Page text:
The Duchess: Movie Review
Cast: Keira Knightley, Ralph Fiennes, Hayley Atwell,
Charlotte Rampling, Dominic Cooper
Director: Saul Dibb
Stop me if you've heard this before. An attractive girl from a
well-connected English family marries a man at the height of British
aristocracy. Her motives are well-intentioned, though the marriage proves
The girl is much-loved by the public, lauded for her fashion sense, her
charisma and her passion for societal issues.
Her husband's eye inevitably wanders, as does hers; and it becomes a marriage
of three partners and of convenience. Oh - and her maiden name was Spencer.
Keira Knightley dons (yet another) corset to play whippersnapper Georgiana
Spencer, who at 17 was married off to the insipid Duke of Devonshire (Ralph
Fiennes). Georgiana's sole purpose in the marriage was to produce a male
A gambler and a drinker, Georgiana was politically minded - a trait not
celebrated in women during the 18th Century. Over time Georgiana learnt to use
her public notoriety for her own purposes; specifically furthering the career of
politician Charles Grey (Dominic Cooper).
But all wasn't well at home. Despite taking several lovers of his own -
including an in-house affair that continued beyond the Duchess' death - the Duke
didn't take fondly to Georgiana's wandering eye. I'll leave you to join the
dots as to what happens next.
The Duchess sets out to be an epic. In parts it succeeds: the set pieces are
incredible. Knightley's costumes are like extravagant art installations. She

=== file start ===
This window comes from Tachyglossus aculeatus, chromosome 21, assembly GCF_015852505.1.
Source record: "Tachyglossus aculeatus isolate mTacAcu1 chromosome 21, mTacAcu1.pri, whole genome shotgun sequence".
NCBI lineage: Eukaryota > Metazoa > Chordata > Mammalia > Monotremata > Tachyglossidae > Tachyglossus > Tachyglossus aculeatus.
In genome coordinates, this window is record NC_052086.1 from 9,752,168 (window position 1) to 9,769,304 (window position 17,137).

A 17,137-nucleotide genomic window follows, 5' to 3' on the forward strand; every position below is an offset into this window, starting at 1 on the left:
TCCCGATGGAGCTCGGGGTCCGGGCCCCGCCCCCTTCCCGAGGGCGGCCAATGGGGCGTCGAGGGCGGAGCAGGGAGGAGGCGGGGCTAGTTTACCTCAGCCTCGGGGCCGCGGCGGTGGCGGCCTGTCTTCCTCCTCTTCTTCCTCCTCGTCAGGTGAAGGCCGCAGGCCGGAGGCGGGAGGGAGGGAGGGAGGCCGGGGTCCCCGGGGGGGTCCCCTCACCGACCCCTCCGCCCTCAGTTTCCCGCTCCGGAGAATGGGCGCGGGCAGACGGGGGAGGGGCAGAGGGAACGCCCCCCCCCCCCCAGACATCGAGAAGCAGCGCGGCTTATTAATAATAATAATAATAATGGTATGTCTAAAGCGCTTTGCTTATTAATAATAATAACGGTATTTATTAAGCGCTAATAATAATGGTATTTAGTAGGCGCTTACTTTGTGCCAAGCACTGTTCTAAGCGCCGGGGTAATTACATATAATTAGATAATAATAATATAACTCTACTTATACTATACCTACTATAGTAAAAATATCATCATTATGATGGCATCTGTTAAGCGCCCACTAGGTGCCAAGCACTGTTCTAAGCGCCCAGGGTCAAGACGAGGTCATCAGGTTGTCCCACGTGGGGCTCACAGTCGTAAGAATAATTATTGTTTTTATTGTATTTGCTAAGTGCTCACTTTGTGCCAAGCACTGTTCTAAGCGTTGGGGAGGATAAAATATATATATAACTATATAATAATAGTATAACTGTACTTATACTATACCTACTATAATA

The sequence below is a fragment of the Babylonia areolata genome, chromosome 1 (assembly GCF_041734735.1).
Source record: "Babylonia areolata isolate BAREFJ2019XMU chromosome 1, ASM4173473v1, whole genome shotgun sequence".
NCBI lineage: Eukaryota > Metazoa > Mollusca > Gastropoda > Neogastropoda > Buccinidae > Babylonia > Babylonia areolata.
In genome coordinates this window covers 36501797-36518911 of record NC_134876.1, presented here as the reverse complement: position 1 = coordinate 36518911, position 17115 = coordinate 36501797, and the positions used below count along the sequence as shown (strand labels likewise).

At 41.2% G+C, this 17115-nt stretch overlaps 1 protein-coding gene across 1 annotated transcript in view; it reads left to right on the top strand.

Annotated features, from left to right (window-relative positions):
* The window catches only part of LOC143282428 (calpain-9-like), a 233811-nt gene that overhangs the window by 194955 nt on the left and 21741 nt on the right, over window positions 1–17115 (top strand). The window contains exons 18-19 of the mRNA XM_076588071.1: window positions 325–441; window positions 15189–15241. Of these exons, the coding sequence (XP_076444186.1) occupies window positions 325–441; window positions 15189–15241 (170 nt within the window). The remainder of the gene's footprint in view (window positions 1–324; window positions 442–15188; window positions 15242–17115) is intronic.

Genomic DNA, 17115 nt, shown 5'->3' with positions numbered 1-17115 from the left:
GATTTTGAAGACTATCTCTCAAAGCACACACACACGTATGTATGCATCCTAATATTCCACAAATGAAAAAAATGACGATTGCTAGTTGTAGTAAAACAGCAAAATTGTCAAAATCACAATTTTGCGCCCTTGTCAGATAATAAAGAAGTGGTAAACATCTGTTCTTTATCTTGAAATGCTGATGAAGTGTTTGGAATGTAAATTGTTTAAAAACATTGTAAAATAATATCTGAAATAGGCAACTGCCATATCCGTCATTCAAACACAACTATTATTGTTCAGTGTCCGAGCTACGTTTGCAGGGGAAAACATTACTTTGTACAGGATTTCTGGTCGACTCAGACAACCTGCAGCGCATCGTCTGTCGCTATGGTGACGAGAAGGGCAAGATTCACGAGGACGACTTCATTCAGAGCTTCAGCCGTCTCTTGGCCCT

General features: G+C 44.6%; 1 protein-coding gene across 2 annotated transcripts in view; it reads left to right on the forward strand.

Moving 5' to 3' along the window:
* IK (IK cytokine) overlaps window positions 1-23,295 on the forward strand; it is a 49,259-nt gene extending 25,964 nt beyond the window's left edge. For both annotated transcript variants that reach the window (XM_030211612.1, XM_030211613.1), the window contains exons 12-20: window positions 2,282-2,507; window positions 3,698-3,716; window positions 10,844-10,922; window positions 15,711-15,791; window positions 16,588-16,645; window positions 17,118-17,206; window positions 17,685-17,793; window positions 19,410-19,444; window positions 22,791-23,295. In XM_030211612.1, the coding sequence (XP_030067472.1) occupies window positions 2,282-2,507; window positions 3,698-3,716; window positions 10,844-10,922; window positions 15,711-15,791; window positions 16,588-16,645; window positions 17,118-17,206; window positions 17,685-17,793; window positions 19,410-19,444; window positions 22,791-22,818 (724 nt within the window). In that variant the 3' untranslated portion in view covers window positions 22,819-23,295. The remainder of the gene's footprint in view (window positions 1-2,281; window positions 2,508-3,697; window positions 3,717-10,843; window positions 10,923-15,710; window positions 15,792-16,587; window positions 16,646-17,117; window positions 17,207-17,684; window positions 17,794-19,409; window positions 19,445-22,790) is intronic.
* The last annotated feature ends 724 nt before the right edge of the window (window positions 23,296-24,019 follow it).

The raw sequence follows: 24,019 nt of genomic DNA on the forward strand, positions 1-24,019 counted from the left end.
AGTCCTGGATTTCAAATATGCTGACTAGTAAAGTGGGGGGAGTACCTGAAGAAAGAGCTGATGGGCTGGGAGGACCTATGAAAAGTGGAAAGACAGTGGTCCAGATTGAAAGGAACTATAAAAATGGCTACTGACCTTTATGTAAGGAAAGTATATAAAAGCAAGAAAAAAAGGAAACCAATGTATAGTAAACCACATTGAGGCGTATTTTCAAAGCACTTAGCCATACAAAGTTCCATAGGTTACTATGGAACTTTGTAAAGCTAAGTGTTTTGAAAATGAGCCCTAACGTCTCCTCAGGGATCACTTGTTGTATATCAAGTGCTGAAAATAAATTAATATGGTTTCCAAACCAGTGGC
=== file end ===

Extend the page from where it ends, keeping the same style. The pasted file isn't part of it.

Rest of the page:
manoeuvres two-foot high wigs adorned with ostrich feathers. Her waist is
reigned in with corsets and bustles, she accessorises with stoles, parasols, and
an abundance of hats.
But dressing up an A-list star in a corset doesn't make an epic.
Knightley does her best, but it's becoming increasingly difficult to
differentiate her from one role to the next. Georgiana is feisty, determined,
the object of a man's affection: familiar territory for fans of Pirates of the
Carribean, Atonement, Pride and Prejudice and more. I'd like to see Knightley in
a supporting role - as part of an ensemble for a change.
Ralph Fiennes does his best with the emotionally void Duke. But the writing
is the character's undoing. The writers have created a deplorable character; a
sexist, violent hypocrite who happens to be as engaging as a dead snapper.
He's not your archetype Hollywood villain which is refreshing, however it is
still impossible to empathise with him. If the writers had allowed one
redeeming trait - even helped the audience to like him a bit - it would be a far
more interesting movie.
The Duchess never quite
reaches the standard it sets for itself, but it should keep fans of Keira happy.
I look forward to the sequel: The Duchess: The People's Princess.